Jan Reid

Jan Reid is a former senior editor at Texas Monthly and has contributed to Esquire, GQ, Slate, Men’s Journal, Men’s Health, and the New York Times. An early article about Texas music spawned his first book, The Improbable Rise of Redneck Rock. Among his ten books are a well-reviewed novel, Deerinwater, for which he won a Dobie-Paisano Fellowship; a collection of his magazine pieces, Close Calls,</em< that was a finalist for a Texas Institute of Letters book of the year award; Rio Grande, a compilation of choice writing and photography on the storied border stream; and The Bullet Meant for Me, a reflection on marriage, friendship, boxing, and physical and emotional recovery from a deadly shooting in Mexico.

Articles by Jan Reid

Gruene Peace

Jan 20, 2013 By Jan Reid

A historic dance hall, the cypress-shaded Guadalupe, a couple of rustic inns: A great weekend getaway awaits you less than an hour from Austin and San Antonio.

Legends of the Fall

Jan 20, 2013 By Jan Reid

Texas football heroes Darrell Royal, Doak Walker, Sammy Baugh, and John David Crow are off the field, but they’re still having a ball.

Glory Days

Jan 20, 2013 By Jan Reid

Texas high school football may be in decline, but filmmakers still want to play.

Cold Case

Jan 20, 2013 By Jan Reid

One year ago tejano star Emilio Navaira was nearly killed in a tour bus accident outside Houston. What are we still learning about the experimental medical procedure that may have saved his life?

He’s About A Mover

Jan 20, 2013 By Jan Reid and Shawn Sahm

Country, jazz, blues, R&B, polka, and conjunto—the late, great Doug Sahm was a walking encyclopedia of Texas music. An exclusive excerpt from a new biography explores how he stirred it all together and found his own sound in his first great song.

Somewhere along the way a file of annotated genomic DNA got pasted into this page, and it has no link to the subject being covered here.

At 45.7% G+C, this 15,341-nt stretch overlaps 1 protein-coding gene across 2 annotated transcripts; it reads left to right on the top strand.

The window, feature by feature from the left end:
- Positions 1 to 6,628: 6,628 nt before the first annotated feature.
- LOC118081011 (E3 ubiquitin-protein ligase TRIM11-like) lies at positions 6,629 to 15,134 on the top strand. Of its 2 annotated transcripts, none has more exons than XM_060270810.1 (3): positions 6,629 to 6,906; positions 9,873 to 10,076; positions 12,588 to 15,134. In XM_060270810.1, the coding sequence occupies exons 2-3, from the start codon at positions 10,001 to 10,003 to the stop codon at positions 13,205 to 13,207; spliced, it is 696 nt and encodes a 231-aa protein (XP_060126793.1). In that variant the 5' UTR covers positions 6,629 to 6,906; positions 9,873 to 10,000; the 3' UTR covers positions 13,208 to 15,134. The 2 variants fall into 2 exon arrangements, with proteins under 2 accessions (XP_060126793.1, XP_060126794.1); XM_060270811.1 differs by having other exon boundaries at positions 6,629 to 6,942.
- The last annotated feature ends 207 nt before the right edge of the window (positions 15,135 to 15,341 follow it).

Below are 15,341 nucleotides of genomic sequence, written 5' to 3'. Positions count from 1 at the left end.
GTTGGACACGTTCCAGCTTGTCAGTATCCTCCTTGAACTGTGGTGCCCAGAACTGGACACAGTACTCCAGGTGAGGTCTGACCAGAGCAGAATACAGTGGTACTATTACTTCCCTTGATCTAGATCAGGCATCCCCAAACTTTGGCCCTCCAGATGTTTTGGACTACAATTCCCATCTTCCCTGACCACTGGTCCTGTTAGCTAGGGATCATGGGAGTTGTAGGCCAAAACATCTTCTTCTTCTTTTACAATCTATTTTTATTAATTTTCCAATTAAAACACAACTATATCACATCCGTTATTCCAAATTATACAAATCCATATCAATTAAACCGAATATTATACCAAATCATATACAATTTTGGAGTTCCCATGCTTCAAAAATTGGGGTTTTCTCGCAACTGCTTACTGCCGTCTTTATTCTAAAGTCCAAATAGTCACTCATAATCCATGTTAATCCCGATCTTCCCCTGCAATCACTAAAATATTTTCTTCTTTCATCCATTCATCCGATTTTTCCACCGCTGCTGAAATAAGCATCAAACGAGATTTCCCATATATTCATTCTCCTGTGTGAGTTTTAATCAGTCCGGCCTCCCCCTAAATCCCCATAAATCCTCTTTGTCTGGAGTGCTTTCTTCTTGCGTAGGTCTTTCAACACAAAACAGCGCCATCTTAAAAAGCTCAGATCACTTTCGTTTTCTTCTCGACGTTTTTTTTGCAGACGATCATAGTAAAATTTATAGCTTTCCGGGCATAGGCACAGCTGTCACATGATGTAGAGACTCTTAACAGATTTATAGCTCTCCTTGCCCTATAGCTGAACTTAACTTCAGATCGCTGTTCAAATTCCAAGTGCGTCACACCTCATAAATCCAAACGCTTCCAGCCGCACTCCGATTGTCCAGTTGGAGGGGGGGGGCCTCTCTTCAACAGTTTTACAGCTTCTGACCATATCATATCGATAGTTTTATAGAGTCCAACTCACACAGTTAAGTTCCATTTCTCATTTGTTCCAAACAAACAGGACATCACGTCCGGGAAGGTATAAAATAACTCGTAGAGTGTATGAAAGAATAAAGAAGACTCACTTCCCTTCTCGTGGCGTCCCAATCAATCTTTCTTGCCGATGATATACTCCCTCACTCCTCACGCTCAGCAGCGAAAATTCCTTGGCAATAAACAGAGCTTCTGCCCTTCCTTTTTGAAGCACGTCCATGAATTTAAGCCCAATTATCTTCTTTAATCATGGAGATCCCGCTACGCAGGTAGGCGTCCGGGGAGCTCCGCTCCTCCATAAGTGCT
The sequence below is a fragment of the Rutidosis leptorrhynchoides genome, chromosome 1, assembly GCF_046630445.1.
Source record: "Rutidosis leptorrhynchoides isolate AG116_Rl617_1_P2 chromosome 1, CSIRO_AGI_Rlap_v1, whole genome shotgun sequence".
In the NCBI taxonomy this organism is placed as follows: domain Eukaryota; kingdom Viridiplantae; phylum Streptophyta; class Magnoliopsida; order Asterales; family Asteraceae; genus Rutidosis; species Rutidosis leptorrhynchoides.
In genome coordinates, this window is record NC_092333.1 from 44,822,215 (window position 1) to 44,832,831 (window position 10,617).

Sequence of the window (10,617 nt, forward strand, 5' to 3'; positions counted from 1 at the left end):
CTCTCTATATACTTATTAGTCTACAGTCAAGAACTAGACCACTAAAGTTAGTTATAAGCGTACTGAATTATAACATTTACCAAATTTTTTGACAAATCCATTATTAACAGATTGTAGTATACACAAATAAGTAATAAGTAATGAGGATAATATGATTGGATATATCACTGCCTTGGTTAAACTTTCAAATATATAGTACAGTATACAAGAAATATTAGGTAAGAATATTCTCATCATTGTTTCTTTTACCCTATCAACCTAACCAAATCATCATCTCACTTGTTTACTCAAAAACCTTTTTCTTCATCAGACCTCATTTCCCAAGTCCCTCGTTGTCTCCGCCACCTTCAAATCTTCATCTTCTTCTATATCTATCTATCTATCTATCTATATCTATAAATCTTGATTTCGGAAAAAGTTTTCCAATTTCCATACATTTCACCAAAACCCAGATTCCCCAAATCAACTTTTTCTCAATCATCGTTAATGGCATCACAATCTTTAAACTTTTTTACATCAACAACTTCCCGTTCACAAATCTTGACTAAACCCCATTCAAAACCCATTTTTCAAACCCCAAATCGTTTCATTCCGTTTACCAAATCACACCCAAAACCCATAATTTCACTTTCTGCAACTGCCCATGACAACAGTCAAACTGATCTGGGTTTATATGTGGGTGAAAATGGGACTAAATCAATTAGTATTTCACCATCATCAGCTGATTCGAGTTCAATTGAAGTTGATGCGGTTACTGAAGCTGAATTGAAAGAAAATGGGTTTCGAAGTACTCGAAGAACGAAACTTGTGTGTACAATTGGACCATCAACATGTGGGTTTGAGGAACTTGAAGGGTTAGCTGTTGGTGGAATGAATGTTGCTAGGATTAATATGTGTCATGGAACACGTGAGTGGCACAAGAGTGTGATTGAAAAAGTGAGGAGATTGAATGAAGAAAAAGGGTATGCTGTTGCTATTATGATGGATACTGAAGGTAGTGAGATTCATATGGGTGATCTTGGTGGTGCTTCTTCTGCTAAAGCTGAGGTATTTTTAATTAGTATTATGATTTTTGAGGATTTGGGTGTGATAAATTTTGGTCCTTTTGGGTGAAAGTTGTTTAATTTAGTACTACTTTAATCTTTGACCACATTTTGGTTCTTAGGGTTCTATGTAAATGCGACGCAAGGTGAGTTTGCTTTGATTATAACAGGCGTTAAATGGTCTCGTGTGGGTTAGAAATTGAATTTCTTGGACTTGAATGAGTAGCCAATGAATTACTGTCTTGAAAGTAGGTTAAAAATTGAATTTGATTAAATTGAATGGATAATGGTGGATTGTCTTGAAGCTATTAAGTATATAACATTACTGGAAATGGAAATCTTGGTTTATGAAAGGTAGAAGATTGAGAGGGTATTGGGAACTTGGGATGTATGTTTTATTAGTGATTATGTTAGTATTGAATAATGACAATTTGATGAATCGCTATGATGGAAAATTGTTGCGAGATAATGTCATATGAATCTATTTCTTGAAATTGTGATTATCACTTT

The Cult of Keen

Jan 20, 2013 By Jan Reid

It took two decades of shows at honky-tonks filled with frat-boy fans and Aggie admirers, but singer-songwriter Robert Earl Keen has his first major-label record deal.

To Hell and Back

Jan 20, 2013 By Jan Reid

After he was shot by a Mexico City cab driver—and told that he might be paralyzed—Jan Reid was flown to Houston, where Dr. Red Duke and a team of therapists literally got him back on his feet. In an excerpt from his forthcoming memoir, The Bullet Meant for Me, Reid reconstructs the grueling nine weeks of recovery before he and his wife, Dorothy, finally headed home to Austin.

Citizen Cane

Jan 20, 2013 By Jan Reid

Ten years ago I was shot in Mexico City by a street thug who wanted to kill me. Since then, I’ve endured unbelievable pain and learned how to walk again, and I’m thankful for what I have: a new outlook on life, time with my family, and a chance to step back into the ring.

Seems Like Old Times

Jun 30, 2006 By Jan Reid

My Wichita Falls High School reunion inevitably got me thinking about the passage of time but also about memories that endure. And, of course, football.

Rocket Man

Jan 1, 2006 By Jan Reid

Richard Garriott wants to experience space travel because it would be cool—and because his dad did.

The Good Doctor

Dec 1, 2004 By Jan Reid

Can one of the state’s best writers change modern medicine as we know it? Abraham Verghese hopes so—one story at a time.

The Man With the Plan

Jul 31, 2004 By Jan Reid and Lou Dubose

You probably know that Tom DeLay spearheaded the massive—and massively controversial— congressional redistricting effort that tied Texas legislators in knots for one regular and three special sessions. What you probably don’t know is how he did it. Herein lies a tale.

The Metamorphosis

Apr 30, 2004 By Jan Reid and Lou Dubose

If you want to understand the shift in political power that has taken place in Texas over the past thirty years—from rural areas to the new suburbs, from Democratic control to Republican dominance—you'll hardly find a better case study than Tom DeLay's Sugar Land.

The Warrior’s Bride

Feb 1, 2003 By Jan Reid

Cynthia Ann Parker was nine when a Comanche snatched her from her East Texas home in 1836. Yet throughout her life as her captor's wife she remained strong, brave, and devoted to her husband and children. Which is to say, she was the original Texas woman.